‘Class’ Warfare? Student Debt Crises Fuels the Occupy Wall Street Movement
At a recent general assembly in Zuccotti Park, a young woman asked, “How many of you believe that education is a right and not a privilege?” The crowd of protesters wiggled their fingers in the air, a sign showing they agreed with the speaker’s statement.
That question speaks to the anger New York lawmakers fueled when they passed tuition increases at both State University of New York (SUNY) and the City University of New York (CUNY) this summer. Students are now starting to see the first in the series of tuition hikes.
Students and recent college graduates make up a large contingent of the Occupy Wall Street encampments around state. And it’s not because they’re schooled in democratic theory, it’s a simple bread and butter issue: the student protesters say rising tuition costs and ballooning student debt are what drove them to the streets.
“I don’t want to be in debt for the rest of my life,” Daniel Robins, one of the Occupy Albany protesters, told the Capitol Report’s Susan Arbetter. Three years ago Robins began to pursue a masters in social work at SUNY Albany.
“To be able to start my family, put food on the table, start to pay for my own kids for college…I knew I needed to pursue more higher education,” Robins said. “I would like to live that dream that I’ve been sold for so long,” he added.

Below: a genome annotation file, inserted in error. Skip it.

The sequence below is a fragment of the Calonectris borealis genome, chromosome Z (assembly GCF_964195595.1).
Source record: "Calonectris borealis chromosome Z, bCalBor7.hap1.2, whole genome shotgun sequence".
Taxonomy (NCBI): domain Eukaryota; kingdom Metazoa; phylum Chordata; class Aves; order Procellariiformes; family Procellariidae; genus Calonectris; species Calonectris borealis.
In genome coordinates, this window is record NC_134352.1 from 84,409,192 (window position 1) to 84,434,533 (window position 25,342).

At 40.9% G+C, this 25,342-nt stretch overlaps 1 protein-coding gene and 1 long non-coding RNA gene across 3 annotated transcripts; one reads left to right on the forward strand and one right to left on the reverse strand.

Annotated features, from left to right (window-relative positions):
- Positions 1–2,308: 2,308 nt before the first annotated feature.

New York Gov. Andrew Cuomo’s tuition plan includes $300 annual SUNY tuition increases for the next five years. In Albany, both students and some legislators are pushing back against SUNY’s tuition hikes. While Cuomo wants the state’s higher education system to drive economic development, others lawmakers see SUNY’s role as one of accessibility.
At a recent hearing on the issue, chair of the Assembly’s higher education committee, Deborah Glick, said, “The question is, and this is a societal question: Do we invest in our people or not?”
President Barack Obama also picked up on that theme this week when he announced a series of student loan reforms, one aimed at rescuing people like Robins from a lifetime of student debt.
“About 1.6 million Americans could see their payments go down by hundreds of dollars a month and that includes some of the students who are here today,” he announced to a cheering crowd of students in Denver, Colo. on Oct. 26.
Starting in January, college graduates will be able to cap their monthly federal student loan repayments at 10 percent of their discretionary income. Obama bumped the cap up two years before it was due to take effect under federal law. Outstanding student loans in the United States are projected to reach $1 trillion this year, a larger sum than credit card debt.
Despite these projected figures, Robins has hope: “You hear the support! Your hear the honking! People are starting to wake up!”
Susan Arbetter reports for The Capitol Report on SUNY’s tuition hikes and why students in New York are participating in Occupy Wall Street.